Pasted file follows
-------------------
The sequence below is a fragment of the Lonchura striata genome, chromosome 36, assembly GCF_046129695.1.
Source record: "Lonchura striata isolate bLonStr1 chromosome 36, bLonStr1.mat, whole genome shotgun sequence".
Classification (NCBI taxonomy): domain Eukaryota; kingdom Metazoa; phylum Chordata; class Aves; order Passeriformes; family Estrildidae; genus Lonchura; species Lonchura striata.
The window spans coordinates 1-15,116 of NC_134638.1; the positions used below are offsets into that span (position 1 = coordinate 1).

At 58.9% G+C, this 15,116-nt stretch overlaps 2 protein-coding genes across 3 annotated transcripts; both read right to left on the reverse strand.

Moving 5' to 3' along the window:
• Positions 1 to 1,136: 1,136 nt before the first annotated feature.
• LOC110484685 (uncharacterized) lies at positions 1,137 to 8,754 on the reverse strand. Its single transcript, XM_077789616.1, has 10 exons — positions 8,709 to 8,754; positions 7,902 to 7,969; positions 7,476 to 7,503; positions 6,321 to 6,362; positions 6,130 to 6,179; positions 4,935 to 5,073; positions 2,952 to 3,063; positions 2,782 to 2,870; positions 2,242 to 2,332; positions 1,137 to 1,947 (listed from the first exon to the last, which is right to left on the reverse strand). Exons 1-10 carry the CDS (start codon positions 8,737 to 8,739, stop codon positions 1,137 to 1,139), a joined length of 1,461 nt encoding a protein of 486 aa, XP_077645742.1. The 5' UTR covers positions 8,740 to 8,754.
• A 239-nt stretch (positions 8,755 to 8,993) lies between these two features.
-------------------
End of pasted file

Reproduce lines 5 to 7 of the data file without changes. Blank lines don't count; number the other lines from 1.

At 58.9% G+C, this 15,116-nt stretch overlaps 2 protein-coding genes across 3 annotated transcripts; both read right to left on the reverse strand.

Moving 5' to 3' along the window:
• Positions 1 to 1,136: 1,136 nt before the first annotated feature.